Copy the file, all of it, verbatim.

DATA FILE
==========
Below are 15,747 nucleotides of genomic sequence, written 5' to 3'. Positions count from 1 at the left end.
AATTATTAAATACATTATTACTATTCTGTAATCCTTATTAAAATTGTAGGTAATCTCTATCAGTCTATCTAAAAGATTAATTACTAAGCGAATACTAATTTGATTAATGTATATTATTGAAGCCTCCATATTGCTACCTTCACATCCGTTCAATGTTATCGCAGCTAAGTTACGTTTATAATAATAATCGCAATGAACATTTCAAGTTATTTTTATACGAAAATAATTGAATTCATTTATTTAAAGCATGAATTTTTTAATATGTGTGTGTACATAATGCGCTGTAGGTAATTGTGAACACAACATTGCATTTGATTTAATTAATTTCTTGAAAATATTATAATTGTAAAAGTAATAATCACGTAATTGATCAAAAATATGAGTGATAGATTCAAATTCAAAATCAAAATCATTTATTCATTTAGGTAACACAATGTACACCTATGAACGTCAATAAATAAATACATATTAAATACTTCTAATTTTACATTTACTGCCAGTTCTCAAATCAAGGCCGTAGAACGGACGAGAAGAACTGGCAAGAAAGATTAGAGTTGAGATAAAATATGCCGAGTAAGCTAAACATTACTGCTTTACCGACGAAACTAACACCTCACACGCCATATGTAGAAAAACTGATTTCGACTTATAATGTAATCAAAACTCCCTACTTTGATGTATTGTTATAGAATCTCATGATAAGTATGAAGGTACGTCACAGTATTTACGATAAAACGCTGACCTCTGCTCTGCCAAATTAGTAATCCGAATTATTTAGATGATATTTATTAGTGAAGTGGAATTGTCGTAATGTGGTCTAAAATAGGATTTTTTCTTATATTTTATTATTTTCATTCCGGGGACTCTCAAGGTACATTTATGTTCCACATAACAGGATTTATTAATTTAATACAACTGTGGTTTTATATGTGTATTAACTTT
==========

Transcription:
Below are 15,747 nucleotides of genomic sequence, written 5' to 3'. Positions count from 1 at the left end.
AATTATTAAATACATTATTACTATTCTGTAATCCTTATTAAAATTGTAGGTAATCTCTATCAGTCTATCTAAAAGATTAATTACTAAGCGAATACTAATTTGATTAATGTATATTATTGAAGCCTCCATATTGCTACCTTCACATCCGTTCAATGTTATCGCAGCTAAGTTACGTTTATAATAATAATCGCAATGAACATTTCAAGTTATTTTTATACGAAAATAATTGAATTCATTTATTTAAAGCATGAATTTTTTAATATGTGTGTGTACATAATGCGCTGTAGGTAATTGTGAACACAACATTGCATTTGATTTAATTAATTTCTTGAAAATATTATAATTGTAAAAGTAATAATCACGTAATTGATCAAAAATATGAGTGATAGATTCAAATTCAAAATCAAAATCATTTATTCATTTAGGTAACACAATGTACACCTATGAACGTCAATAAATAAATACATATTAAATACTTCTAATTTTACATTTACTGCCAGTTCTCAAATCAAGGCCGTAGAACGGACGAGAAGAACTGGCAAGAAAGATTAGAGTTGAGATAAAATATGCCGAGTAAGCTAAACATTACTGCTTTACCGACGAAACTAACACCTCACACGCCATATGTAGAAAAACTGATTTCGACTTATAATGTAATCAAAACTCCCTACTTTGATGTATTGTTATAGAATCTCATGATAAGTATGAAGGTACGTCACAGTATTTACGATAAAACGCTGACCTCTGCTCTGCCAAATTAGTAATCCGAATTATTTAGATGATATTTATTAGTGAAGTGGAATTGTCGTAATGTGGTCTAAAATAGGATTTTTTCTTATATTTTATTATTTTCATTCCGGGGACTCTCAAGGTACATTTATGTTCCACATAACAGGATTTATTAATTTAATACAACTGTGGTTTTATATGTGTATTAACTTT